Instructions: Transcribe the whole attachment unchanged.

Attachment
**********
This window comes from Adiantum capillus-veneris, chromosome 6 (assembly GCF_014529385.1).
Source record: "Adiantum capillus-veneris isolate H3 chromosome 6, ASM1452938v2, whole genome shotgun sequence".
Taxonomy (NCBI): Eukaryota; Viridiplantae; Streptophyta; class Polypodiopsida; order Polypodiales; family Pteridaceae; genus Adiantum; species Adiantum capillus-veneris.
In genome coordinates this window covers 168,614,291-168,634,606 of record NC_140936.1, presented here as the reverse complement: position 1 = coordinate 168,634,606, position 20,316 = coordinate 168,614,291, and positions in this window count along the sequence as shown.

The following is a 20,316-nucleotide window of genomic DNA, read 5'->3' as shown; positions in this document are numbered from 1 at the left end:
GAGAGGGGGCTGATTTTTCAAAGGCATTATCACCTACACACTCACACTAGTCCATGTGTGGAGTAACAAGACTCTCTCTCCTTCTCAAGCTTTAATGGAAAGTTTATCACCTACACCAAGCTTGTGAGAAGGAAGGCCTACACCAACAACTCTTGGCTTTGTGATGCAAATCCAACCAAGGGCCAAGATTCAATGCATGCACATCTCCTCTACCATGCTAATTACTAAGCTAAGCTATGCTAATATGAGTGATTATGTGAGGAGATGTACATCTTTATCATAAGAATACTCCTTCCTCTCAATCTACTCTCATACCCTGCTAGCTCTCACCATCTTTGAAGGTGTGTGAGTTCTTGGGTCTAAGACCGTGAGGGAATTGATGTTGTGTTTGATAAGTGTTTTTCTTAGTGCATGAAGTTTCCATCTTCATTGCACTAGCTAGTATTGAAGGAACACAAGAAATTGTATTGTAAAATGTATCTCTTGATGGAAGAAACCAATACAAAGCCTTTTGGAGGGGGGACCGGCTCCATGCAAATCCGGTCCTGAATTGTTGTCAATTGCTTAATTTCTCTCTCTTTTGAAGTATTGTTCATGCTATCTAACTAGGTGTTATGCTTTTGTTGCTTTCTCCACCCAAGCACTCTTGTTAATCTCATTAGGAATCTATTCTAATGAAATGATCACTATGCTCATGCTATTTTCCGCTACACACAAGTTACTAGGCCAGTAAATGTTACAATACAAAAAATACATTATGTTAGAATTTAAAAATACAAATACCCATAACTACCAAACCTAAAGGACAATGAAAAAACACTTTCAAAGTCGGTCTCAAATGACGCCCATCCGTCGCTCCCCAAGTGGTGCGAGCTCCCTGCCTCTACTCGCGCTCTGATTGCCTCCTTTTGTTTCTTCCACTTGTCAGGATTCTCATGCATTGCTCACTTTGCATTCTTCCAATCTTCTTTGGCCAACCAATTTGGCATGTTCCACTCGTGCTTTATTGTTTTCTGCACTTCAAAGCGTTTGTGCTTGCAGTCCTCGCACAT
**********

This window comes from Adiantum capillus-veneris, chromosome 6 (assembly GCF_014529385.1).
Source record: "Adiantum capillus-veneris isolate H3 chromosome 6, ASM1452938v2, whole genome shotgun sequence".
Taxonomy (NCBI): Eukaryota; Viridiplantae; Streptophyta; class Polypodiopsida; order Polypodiales; family Pteridaceae; genus Adiantum; species Adiantum capillus-veneris.
In genome coordinates this window covers 168,614,291-168,634,606 of record NC_140936.1, presented here as the reverse complement: position 1 = coordinate 168,634,606, position 20,316 = coordinate 168,614,291, and positions in this window count along the sequence as shown.

The following is a 20,316-nucleotide window of genomic DNA, read 5'->3' as shown; positions in this document are numbered from 1 at the left end:
GAGAGGGGGCTGATTTTTCAAAGGCATTATCACCTACACACTCACACTAGTCCATGTGTGGAGTAACAAGACTCTCTCTCCTTCTCAAGCTTTAATGGAAAGTTTATCACCTACACCAAGCTTGTGAGAAGGAAGGCCTACACCAACAACTCTTGGCTTTGTGATGCAAATCCAACCAAGGGCCAAGATTCAATGCATGCACATCTCCTCTACCATGCTAATTACTAAGCTAAGCTATGCTAATATGAGTGATTATGTGAGGAGATGTACATCTTTATCATAAGAATACTCCTTCCTCTCAATCTACTCTCATACCCTGCTAGCTCTCACCATCTTTGAAGGTGTGTGAGTTCTTGGGTCTAAGACCGTGAGGGAATTGATGTTGTGTTTGATAAGTGTTTTTCTTAGTGCATGAAGTTTCCATCTTCATTGCACTAGCTAGTATTGAAGGAACACAAGAAATTGTATTGTAAAATGTATCTCTTGATGGAAGAAACCAATACAAAGCCTTTTGGAGGGGGGACCGGCTCCATGCAAATCCGGTCCTGAATTGTTGTCAATTGCTTAATTTCTCTCTCTTTTGAAGTATTGTTCATGCTATCTAACTAGGTGTTATGCTTTTGTTGCTTTCTCCACCCAAGCACTCTTGTTAATCTCATTAGGAATCTATTCTAATGAAATGATCACTATGCTCATGCTATTTTCCGCTACACACAAGTTACTAGGCCAGTAAATGTTACAATACAAAAAATACATTATGTTAGAATTTAAAAATACAAATACCCATAACTACCAAACCTAAAGGACAATGAAAAAACACTTTCAAAGTCGGTCTCAAATGACGCCCATCCGTCGCTCCCCAAGTGGTGCGAGCTCCCTGCCTCTACTCGCGCTCTGATTGCCTCCTTTTGTTTCTTCCACTTGTCAGGATTCTCATGCATTGCTCACTTTGCATTCTTCCAATCTTCTTTGGCCAACCAATTTGGCATGTTCCACTCGTGCTTTATTGTTTTCTGCACTTCAAAGCGTTTGTGCTTGCAGTCCTCGCACAT